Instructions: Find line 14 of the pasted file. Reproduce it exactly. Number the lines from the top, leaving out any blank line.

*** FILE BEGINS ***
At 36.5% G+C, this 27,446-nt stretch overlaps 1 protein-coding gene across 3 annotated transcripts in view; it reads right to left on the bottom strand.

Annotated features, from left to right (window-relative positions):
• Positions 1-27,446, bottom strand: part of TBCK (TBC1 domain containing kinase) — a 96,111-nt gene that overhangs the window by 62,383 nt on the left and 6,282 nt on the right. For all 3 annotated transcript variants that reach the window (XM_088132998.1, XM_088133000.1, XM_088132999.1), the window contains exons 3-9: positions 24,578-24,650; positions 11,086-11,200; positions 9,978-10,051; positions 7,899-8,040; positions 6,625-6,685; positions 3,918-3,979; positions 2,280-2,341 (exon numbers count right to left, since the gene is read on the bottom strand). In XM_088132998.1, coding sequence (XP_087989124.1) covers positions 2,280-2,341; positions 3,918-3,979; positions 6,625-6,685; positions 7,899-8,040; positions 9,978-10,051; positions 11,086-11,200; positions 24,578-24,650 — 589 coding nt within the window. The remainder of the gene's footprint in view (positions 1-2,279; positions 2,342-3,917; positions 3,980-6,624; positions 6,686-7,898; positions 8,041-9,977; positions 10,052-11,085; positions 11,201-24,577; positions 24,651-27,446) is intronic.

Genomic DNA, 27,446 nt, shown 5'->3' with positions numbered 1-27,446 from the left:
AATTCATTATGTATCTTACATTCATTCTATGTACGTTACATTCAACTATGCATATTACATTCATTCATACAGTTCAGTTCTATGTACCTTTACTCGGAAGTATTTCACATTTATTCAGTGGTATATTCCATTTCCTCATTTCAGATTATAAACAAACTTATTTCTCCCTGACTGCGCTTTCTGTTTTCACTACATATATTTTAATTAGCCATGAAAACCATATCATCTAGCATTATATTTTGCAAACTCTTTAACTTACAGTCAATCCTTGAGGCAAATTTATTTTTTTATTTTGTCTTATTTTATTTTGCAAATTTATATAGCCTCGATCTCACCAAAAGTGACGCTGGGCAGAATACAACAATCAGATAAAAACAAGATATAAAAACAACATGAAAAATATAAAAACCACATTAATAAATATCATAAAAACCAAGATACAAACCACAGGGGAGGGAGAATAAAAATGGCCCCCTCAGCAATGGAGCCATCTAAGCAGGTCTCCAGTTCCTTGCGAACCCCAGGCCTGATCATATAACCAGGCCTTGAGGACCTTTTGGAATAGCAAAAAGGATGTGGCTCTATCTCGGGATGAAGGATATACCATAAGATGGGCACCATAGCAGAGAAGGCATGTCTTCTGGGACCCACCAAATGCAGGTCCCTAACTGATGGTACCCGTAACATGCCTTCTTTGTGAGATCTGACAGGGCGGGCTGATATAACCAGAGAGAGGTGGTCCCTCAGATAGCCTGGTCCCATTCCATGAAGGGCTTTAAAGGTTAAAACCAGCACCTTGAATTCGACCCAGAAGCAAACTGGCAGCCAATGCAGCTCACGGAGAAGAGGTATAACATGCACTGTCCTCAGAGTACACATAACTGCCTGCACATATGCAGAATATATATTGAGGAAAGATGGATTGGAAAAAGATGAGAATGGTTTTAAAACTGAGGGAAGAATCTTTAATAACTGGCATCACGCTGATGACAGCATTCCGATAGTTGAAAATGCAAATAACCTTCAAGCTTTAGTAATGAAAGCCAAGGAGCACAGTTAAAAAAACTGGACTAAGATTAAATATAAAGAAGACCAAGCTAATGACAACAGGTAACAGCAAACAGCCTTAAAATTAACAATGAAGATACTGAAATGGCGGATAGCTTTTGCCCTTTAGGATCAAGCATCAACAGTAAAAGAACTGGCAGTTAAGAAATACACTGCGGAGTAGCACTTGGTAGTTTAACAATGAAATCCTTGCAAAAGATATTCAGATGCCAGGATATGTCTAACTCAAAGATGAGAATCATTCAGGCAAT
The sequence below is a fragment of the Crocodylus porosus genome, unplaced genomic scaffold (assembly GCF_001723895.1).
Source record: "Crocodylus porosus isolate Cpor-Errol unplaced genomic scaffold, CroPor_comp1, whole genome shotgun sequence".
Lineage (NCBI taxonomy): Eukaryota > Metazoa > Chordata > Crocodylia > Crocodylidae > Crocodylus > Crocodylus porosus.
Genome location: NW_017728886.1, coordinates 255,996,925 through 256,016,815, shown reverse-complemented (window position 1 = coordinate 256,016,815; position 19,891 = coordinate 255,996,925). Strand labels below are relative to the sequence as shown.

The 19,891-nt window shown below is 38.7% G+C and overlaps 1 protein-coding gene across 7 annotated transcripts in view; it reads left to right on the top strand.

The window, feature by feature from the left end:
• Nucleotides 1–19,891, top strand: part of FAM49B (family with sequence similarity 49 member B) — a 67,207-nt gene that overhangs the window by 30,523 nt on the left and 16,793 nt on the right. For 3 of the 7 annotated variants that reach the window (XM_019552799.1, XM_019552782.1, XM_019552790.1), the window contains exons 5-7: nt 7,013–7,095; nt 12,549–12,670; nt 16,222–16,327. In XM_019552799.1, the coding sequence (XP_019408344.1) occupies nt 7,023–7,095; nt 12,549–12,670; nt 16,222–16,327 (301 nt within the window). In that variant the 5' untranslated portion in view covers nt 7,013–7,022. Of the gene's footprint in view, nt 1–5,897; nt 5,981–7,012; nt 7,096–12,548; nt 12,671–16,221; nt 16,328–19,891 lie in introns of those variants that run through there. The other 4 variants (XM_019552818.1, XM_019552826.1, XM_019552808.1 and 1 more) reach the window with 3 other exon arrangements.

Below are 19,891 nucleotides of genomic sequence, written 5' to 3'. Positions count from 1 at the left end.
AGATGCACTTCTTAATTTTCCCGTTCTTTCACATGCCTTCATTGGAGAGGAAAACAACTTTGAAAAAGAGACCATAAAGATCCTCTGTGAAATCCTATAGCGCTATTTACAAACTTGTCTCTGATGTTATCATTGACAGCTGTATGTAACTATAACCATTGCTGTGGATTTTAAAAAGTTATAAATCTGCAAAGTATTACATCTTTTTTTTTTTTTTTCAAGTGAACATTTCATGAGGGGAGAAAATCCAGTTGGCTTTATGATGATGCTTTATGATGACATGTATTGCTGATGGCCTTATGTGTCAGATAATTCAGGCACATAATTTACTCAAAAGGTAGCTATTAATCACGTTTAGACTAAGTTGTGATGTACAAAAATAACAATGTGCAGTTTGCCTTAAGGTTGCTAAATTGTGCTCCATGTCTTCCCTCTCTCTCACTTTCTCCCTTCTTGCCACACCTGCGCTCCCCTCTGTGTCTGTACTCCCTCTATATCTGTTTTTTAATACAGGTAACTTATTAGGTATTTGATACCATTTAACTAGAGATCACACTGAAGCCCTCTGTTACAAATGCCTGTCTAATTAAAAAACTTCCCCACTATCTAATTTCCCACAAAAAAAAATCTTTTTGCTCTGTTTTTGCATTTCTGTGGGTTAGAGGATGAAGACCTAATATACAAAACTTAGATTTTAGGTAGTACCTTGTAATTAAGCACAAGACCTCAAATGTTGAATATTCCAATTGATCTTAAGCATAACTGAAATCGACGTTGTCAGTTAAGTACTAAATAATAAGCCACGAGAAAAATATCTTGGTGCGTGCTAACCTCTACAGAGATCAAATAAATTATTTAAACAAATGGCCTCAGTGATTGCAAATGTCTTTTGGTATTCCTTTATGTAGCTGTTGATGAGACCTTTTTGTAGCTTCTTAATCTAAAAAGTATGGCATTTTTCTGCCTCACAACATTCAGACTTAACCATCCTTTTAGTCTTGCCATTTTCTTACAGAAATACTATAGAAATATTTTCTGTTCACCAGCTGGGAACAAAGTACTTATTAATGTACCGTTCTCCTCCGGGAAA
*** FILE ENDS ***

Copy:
AGATGCACTTCTTAATTTTCCCGTTCTTTCACATGCCTTCATTGGAGAGGAAAACAACTTTGAAAAAGAGACCATAAAGATCCTCTGTGAAATCCTATAGCGCTATTTACAAACTTGTCTCTGATGTTATCATTGACAGCTGTATGTAACTATAACCATTGCTGTGGATTTTAAAAAGTTATAAATCTGCAAAGTATTACATCTTTTTTTTTTTTTTTCAAGTGAACATTTCATGAGGGGAGAAAATCCAGTTGGCTTTATGATGATGCTTTATGATGACATGTATTGCTGATGGCCTTATGTGTCAGATAATTCAGGCACATAATTTACTCAAAAGGTAGCTATTAATCACGTTTAGACTAAGTTGTGATGTACAAAAATAACAATGTGCAGTTTGCCTTAAGGTTGCTAAATTGTGCTCCATGTCTTCCCTCTCTCTCACTTTCTCCCTTCTTGCCACACCTGCGCTCCCCTCTGTGTCTGTACTCCCTCTATATCTGTTTTTTAATACAGGTAACTTATTAGGTATTTGATACCATTTAACTAGAGATCACACTGAAGCCCTCTGTTACAAATGCCTGTCTAATTAAAAAACTTCCCCACTATCTAATTTCCCACAAAAAAAAATCTTTTTGCTCTGTTTTTGCATTTCTGTGGGTTAGAGGATGAAGACCTAATATACAAAACTTAGATTTTAGGTAGTACCTTGTAATTAAGCACAAGACCTCAAATGTTGAATATTCCAATTGATCTTAAGCATAACTGAAATCGACGTTGTCAGTTAAGTACTAAATAATAAGCCACGAGAAAAATATCTTGGTGCGTGCTAACCTCTACAGAGATCAAATAAATTATTTAAACAAATGGCCTCAGTGATTGCAAATGTCTTTTGGTATTCCTTTATGTAGCTGTTGATGAGACCTTTTTGTAGCTTCTTAATCTAAAAAGTATGGCATTTTTCTGCCTCACAACATTCAGACTTAACCATCCTTTTAGTCTTGCCATTTTCTTACAGAAATACTATAGAAATATTTTCTGTTCACCAGCTGGGAACAAAGTACTTATTAATGTACCGTTCTCCTCCGGGAAA